Monthly Archives: February 2020

Eliezer Ben Yehuda and the revival of the Hebrew language

Eliezer Ben Yehuda and the revival of the Hebrew language.

“The success of Hebrew proves that an old language can adapt to a new reality” (Academy of the Hebrew language).

The Hebrew Language Committee was created by Eliezer Ben Yehuda in 1889 in Jerusalem. In 1953, the Knesset (Israeli Parliament) replace it  by “the Hebrew Language Academy”

Eliezer Ben-Yehuda, was born on January 7, 1858 in the Belarusian village of Luzhki. His birth name was Eliezer Yitzhak Perelman.

Born into a Hassidic Jewish family, he studied Hebrew and the Bible at the “Cheder”. From the age of twelve he started studying  the Torah, Michna and Talmud as well.  He became a talmudic student at the local  “Yeshiva”.

His family had hoped that he would become a rabbi. However, his affinity with the Hebrew language was of more significance to him than religion.

Eliezer Ben Yéhuda was deeply convinced that the redemption of Israel would only be accomplished by the revival of Hebrew as a national language.

In 1877 he wrote:” A country cannot really become a living nation other than through their return to the land of the Fathers”. And again: “Hebrew is the only way to achieve the redemption of the Jewish nation. The revival of the Hebrew language in the Land of Israel could unite all Jews around the world “.

He left Russia in 1878 for Paris, where he undertook studies of History and Politics of the Middle East at the Sorbonne University. Unfortunately, his fragile health did not allow him to end these studies. In 1881 however, he arrived in Palestine with his plans to revive the Hebrew language.

He and his wife Dvora decided to adopt Hebrew as their mother tongue.

Ben Yehuda’s leitmotif was: “Hebrew at home, Hebrew at school, and words, words, words”.

Their first son, Ittamar Ben-Avi, born in 1882, was the first Hebrew-speaking child in modern history. The need to find Hebrew words, suitable for the ordinary activities of daily life, had become a necessity.  Eliezer Ben Yehuda therefore created new words and expressions in Hebrew. Four other children were to be born from this union, before his wife Dvora fell sick and died of tuberculosis.

In 1884 he founded the newspaper “HaTsVi” (“the deer “), in which articles were written in Hebrew and in which he urged the young pioneers and the future founders of the State of Israel to speak only in the Hebrew language. He instructed schools to study only in Hebrew. In his newspaper he wrote columns with new words he created to enrich the modern Hebrew language.

Having also become a teacher at the School of the Alliance Française Universelle, he constantly propagated Hebrew, despite the lack of textbooks in this language.

Orthodox Jews in Jerusalem, who were opposed to Zionism and the revival of Hebrew language, denounced him to the Turkish government as revolutionary. He was arrested and was only released by the intervention of Baron de Rothschild.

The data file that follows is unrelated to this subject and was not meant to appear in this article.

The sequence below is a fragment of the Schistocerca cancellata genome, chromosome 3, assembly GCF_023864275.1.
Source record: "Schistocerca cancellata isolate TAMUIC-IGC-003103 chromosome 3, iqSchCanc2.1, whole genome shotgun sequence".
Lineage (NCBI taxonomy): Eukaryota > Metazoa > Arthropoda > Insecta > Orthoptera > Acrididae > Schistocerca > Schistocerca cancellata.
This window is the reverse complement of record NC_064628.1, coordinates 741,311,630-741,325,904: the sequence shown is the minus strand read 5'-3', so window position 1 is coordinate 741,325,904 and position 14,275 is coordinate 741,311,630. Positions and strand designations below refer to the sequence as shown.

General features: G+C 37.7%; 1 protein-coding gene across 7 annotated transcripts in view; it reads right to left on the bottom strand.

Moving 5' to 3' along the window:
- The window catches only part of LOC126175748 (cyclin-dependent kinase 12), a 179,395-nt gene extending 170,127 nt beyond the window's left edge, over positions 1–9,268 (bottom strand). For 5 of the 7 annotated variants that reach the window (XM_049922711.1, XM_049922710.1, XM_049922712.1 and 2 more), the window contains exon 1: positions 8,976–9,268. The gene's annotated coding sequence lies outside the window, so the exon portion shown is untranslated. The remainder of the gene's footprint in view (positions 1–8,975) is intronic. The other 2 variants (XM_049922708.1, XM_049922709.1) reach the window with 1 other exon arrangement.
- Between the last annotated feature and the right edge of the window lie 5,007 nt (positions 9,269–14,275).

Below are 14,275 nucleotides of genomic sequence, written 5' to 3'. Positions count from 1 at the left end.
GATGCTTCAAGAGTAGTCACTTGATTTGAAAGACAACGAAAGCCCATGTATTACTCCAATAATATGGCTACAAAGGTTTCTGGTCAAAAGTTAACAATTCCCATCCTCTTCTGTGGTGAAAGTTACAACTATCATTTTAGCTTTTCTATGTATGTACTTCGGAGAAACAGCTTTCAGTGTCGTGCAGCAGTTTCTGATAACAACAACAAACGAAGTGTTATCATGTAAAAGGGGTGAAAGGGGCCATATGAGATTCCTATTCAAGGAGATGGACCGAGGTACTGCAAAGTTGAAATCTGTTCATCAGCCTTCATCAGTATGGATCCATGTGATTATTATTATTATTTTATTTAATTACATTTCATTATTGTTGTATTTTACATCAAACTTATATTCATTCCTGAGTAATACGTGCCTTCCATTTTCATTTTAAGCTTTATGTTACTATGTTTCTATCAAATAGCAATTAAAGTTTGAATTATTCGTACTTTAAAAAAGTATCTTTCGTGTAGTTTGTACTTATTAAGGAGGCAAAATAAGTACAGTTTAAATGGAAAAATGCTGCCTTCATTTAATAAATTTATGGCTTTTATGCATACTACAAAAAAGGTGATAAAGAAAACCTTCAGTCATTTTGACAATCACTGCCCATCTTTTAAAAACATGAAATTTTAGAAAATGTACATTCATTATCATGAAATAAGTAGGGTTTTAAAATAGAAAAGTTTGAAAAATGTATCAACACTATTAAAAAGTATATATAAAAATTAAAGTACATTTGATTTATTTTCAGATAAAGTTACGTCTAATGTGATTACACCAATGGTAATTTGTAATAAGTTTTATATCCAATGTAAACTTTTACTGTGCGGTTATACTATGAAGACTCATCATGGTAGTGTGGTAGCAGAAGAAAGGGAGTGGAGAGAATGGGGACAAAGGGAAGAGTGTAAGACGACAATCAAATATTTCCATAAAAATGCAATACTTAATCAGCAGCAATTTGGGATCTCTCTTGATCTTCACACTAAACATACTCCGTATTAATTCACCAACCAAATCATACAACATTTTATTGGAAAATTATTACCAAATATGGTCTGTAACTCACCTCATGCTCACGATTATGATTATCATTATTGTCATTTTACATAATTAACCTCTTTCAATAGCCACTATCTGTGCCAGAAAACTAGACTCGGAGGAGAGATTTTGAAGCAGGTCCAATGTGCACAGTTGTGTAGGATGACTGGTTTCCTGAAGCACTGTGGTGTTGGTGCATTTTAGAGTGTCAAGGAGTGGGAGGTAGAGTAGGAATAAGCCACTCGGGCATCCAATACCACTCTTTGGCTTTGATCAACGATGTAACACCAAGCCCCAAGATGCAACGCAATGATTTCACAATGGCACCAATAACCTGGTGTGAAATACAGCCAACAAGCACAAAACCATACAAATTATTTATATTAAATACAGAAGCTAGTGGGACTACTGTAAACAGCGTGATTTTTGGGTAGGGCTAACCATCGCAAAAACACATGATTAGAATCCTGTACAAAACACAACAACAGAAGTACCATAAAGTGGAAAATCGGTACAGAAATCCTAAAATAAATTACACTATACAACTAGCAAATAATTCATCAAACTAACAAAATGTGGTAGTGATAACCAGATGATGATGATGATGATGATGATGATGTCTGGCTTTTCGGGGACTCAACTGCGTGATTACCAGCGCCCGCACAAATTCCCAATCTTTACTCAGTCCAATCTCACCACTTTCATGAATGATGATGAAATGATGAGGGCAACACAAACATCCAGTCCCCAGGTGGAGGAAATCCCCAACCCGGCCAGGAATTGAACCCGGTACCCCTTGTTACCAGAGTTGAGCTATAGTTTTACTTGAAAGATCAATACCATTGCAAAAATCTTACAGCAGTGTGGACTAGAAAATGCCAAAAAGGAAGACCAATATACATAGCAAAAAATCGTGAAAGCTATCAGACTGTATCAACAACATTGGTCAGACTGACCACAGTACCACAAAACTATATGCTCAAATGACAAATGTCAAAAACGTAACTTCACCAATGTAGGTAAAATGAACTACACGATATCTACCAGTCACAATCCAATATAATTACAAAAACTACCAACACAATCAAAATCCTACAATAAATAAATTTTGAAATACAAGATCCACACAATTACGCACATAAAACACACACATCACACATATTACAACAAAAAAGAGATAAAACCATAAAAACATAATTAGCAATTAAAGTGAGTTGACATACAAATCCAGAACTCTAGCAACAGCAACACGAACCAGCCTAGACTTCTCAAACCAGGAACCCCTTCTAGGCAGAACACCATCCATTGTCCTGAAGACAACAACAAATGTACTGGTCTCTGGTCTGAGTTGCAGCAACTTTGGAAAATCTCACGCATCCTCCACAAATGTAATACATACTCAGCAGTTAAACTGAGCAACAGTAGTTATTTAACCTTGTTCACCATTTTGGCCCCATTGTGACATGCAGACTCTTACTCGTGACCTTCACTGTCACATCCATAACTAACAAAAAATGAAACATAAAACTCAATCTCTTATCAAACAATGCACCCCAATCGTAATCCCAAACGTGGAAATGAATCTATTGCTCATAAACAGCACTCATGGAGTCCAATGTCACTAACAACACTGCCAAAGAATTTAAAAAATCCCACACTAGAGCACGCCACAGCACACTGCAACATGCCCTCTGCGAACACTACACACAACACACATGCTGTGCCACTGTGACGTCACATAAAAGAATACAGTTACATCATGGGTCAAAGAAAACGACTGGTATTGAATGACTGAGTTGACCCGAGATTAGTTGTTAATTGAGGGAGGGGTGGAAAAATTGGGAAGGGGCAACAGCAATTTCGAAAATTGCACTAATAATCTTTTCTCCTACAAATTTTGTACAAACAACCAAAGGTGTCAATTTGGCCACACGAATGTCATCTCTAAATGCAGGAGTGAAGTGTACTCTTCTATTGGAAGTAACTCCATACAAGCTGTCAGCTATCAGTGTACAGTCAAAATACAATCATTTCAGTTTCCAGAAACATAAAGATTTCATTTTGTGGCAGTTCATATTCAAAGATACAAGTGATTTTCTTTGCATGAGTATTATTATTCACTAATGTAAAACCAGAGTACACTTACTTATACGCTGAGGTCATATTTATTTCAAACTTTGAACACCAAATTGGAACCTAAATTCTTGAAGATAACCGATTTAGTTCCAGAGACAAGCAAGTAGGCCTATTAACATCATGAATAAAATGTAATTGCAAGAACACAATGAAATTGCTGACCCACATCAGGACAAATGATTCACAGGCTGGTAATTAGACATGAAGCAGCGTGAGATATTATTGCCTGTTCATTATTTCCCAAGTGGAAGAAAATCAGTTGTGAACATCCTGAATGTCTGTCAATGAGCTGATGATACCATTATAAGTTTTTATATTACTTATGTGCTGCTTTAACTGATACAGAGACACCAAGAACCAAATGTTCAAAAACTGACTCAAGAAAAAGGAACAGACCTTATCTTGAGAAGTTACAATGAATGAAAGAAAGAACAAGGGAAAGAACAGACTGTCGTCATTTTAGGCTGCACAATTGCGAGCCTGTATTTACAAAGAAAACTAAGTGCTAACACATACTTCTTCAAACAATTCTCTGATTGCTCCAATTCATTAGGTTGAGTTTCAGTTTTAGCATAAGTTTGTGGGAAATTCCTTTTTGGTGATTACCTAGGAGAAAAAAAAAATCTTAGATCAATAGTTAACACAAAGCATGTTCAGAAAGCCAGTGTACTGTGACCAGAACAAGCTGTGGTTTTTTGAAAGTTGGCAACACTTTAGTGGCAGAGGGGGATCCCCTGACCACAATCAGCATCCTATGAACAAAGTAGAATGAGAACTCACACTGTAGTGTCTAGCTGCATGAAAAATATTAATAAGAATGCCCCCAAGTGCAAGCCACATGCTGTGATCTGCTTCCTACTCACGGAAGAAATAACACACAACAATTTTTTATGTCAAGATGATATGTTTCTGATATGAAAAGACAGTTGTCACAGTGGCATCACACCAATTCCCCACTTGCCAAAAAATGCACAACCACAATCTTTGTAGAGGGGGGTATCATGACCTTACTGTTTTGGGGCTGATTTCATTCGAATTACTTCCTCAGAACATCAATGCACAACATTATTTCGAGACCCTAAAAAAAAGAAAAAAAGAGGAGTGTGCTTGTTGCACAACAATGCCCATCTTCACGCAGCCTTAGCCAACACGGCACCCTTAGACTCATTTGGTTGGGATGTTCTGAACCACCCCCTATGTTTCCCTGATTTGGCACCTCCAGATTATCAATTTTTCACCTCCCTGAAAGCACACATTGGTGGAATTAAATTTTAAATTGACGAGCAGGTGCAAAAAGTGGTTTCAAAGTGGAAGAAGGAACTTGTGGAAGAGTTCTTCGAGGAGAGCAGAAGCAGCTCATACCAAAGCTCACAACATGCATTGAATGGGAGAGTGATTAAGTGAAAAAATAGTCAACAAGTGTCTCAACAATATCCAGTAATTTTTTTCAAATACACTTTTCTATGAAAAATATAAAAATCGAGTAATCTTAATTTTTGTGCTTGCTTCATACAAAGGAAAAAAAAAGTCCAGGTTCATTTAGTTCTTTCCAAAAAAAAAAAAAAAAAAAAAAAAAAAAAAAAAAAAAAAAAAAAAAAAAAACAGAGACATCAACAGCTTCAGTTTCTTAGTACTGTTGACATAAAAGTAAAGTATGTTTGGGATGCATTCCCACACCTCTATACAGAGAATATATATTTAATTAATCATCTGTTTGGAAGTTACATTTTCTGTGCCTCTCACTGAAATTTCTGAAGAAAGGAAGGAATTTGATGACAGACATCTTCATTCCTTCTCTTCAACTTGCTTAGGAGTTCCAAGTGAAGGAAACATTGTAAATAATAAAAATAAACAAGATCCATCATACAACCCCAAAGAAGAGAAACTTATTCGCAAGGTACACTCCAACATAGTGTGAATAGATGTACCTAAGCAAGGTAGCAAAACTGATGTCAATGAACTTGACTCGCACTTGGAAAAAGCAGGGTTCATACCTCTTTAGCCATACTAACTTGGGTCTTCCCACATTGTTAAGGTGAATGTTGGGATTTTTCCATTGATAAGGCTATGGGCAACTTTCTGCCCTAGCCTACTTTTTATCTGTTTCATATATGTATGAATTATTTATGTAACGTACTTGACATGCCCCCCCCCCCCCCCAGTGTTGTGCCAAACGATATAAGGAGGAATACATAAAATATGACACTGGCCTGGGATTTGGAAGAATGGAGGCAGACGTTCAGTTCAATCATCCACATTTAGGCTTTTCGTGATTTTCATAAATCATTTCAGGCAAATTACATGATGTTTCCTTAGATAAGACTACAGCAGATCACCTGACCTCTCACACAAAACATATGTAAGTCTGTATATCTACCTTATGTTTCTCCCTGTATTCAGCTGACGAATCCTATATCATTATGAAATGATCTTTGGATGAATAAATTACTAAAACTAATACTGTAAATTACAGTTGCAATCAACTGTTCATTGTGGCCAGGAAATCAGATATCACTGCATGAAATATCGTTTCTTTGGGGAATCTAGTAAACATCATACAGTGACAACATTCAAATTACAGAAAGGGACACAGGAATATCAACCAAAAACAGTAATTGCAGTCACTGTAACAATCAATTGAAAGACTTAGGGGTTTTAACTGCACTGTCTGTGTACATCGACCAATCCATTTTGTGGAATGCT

He remarried Hemda, Dvora’s younger sister. Their home became the Hebrew Language Committee Center, a  meeting place for the whole community wishing to practice Hebrew.

He went into exile in 1914 in New York, fleeing the Ottoman persecution, and returned to Eretz Israel at the end of the First World War to pursue his ideology. He was delighted to see the City of Jerusalem had grown, and that the Hebrew language had caught on.

Despite all his work, the family lacked means. Living in permanent discomfort, Ben Eliezer fell ill again with tuberculosis. However, his bad health condition did not stop him from travelling to Europe, where he visited various universities to study works written in ancient Hebrew, so he could write a dictionary of modern Hebrew.

Eliezer Ben Yehuda died in peace in 1922. During his lifetime, Hebrew was recognized as an official language by the British Mandatory Administration. After he died, three days of mourning were declared for this Great Man. Thousands of people came to pay their respect at his grave.

Eliezer Ben Yehuda and his wife Hemda

Eliezer Ben Yehuda and his wife Hemda

 

The High Priest ‘Cohen Gadol’

The High priest 'Cohen Gadol'

The High priest ‘Cohen Gadol’

According to the Torah and the Hebrew Bible, ‘Cohen’ means ‘devoted, dedicated’. It was the title given to Aaron, the brother of Moses of the tribe of Levi, as well as to all his male descendants.

Those priests were devoted to the service of the Temple of Jerusalem. As members of the Hebrew clergy they carried out the sacrifices, the Blessing of the People of Israel, as well as the implementation of the Divine Law under the authority of The Cohen Gadol (High Priest).

For Yom Kippur, ‘the Day of Atonement’,  the Cohen gadol was the only one allowed to meet with God by entering the holy of holies of the Temple, adorned with chains and bells to make sure that in case of emergency, it would be possible to take him out of the holy sanctuary without breaking the law.

The robe of the High Priest ‘Cohen Gadol’ was of the color azure, lined with gold bells and pomegranates, a tiara and a scarf. On his breastplate he wore 12 precious stones – each representing one of the 12 sons of Jacob and the 12 tribes of Israel.

These stones were:

  • Ruben the ruby
  • Simeon the topaz
  • Levi the emerald
  • Judah the garnet
  • Issachar the sapphire
  • Zebulon the diamond
  • Dan the opal
  • Nephtali the turquoise
  • Gad the crystal
  • Asher The beryl
  • Joseph the onyx
  • Benjamin the jasper

Since the destruction of the Temple, the title has continued to be passed on from father to son. In Orthodox Communities, the Cohanim are subject to special rules and laws.

 

The 12 pectoral stones of the High Priest

The 12 pectoral stones of the High Priest